Chartists in the Newport Afterlife

To live and grow up in Newport is to be irrevocably intertwined with the historical forces that built this city. Symbols of the past are etched into the landscape: what we might call our ‘industrial heritage’ is all around us. But these totems are not fossilised relics, and they’re not engaged with passively: they’re the milieu of our everyday life.

Netflix’s ‘Sex Education’ is an accidental elegy for post-industrial Wales

Watching Netflix’s new ‘British’ teen comedy-drama Sex Education, viewers in Wales – and especially Newport – may well be struck with a sense of melancholic uncanniness, of ‘a time that is out of joint’. For despite the shows liberatory and groundbreaking depiction of teenage sexuality, Sex Education is haunted by a Welsh culture and politics that has either died or never was, and whose presence is felt by its absence.

History as precarity

There’s a curious passage towards the end of the first episode of The Dragon Has Two Tongues, an oddly-structured 1985 documentary that tells the history of Wales through the bickering of historian Gwyn Alf Williams and liberal broadcaster Wynford Vaughan-Thomas. Having spent the entire episode hitherto articulating their own visions of a Welsh historiography, the two finally meet face-to-face to state their respective cases as to how the history of the people of Wales can be conceptualised.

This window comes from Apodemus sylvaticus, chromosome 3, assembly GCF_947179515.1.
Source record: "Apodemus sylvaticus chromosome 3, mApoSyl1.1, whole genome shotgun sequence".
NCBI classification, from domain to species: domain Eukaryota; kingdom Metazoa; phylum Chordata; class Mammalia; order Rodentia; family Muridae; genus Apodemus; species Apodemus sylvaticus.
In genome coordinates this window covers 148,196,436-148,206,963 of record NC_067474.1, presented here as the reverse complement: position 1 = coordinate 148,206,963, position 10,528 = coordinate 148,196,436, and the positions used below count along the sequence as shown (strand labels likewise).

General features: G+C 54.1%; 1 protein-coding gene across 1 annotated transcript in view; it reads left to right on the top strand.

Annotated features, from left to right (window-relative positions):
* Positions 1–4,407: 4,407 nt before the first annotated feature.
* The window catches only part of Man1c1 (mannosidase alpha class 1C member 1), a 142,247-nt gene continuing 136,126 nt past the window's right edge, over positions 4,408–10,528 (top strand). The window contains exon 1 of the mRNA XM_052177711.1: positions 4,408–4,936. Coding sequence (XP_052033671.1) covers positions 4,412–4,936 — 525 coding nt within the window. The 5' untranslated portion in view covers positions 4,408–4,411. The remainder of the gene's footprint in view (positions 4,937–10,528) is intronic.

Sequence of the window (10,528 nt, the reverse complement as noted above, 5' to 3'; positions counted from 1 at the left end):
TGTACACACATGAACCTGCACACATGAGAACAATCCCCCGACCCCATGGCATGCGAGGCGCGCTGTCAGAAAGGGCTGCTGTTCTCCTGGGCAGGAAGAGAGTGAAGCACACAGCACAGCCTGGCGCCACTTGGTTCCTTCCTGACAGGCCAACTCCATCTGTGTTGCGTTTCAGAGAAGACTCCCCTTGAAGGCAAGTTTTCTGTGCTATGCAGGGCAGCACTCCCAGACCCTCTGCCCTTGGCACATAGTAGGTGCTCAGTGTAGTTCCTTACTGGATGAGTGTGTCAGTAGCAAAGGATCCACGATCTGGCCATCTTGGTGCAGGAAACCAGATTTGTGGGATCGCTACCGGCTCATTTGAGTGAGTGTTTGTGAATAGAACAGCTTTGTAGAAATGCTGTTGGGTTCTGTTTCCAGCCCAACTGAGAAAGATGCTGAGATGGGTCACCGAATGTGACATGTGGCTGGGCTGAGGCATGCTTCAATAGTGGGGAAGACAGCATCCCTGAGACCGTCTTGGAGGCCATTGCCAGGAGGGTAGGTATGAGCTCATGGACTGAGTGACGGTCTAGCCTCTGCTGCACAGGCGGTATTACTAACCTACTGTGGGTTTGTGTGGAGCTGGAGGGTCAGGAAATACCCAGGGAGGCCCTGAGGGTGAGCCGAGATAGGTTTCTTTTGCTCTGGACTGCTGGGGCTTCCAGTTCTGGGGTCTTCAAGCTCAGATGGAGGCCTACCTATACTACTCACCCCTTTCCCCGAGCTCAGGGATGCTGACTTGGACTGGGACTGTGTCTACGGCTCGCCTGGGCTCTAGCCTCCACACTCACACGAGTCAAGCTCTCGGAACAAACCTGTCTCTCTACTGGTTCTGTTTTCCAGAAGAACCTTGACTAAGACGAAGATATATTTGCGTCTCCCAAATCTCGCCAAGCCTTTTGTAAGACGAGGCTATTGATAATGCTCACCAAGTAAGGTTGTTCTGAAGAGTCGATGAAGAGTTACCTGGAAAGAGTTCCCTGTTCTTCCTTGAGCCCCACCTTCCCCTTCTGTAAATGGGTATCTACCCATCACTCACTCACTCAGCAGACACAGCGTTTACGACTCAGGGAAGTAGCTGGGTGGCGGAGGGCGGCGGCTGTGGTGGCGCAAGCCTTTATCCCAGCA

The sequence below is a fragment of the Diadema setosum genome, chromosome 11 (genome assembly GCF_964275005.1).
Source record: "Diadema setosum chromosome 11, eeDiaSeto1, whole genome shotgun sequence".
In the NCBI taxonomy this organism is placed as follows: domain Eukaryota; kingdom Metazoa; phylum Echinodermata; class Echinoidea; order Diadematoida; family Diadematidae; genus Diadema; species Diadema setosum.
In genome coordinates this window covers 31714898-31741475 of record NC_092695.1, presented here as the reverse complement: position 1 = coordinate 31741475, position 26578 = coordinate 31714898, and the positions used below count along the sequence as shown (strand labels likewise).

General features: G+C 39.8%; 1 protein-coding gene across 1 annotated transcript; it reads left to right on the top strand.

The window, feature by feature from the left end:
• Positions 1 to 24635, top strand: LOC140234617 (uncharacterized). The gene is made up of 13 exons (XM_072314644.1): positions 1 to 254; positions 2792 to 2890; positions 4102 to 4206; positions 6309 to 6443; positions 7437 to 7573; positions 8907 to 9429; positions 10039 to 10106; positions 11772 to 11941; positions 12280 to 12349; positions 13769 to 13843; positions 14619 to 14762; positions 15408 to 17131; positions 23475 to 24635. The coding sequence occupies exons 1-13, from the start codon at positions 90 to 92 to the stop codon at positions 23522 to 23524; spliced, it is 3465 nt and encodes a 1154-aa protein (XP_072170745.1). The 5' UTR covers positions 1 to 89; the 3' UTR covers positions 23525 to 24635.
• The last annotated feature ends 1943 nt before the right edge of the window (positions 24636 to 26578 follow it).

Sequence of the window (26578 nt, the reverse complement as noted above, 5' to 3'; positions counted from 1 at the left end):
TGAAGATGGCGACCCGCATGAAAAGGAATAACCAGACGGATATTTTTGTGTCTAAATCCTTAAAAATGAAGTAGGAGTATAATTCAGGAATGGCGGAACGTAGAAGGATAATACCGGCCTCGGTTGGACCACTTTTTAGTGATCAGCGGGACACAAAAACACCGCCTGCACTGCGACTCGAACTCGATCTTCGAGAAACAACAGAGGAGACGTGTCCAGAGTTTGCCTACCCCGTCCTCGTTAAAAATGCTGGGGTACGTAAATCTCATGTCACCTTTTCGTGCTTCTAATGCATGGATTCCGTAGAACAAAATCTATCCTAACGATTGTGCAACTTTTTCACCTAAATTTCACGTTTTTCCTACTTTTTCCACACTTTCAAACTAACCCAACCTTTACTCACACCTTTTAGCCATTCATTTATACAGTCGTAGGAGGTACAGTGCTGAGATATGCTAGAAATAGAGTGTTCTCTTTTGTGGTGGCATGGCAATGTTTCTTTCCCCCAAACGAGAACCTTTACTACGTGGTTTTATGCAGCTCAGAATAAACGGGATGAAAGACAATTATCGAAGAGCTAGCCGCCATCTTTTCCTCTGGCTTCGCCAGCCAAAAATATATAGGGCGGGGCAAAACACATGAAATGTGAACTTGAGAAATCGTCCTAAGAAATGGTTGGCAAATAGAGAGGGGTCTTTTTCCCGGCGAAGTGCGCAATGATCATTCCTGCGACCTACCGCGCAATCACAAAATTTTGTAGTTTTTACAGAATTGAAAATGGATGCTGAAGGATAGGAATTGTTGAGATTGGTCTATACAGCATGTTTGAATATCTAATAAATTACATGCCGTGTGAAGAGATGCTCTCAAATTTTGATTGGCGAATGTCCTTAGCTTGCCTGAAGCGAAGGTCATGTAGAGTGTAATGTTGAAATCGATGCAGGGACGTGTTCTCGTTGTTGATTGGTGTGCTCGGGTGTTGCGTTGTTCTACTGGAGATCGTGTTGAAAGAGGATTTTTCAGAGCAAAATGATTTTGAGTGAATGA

The future is asemic

The most pressing issue of alternative politics today is how to establish even the possibility of conceptualising (and later actualising) a different way of organising society. When neoliberal capitalism has successfully assimilated into itself all means of cultural production, it becomes almost futile to articulate an alternative.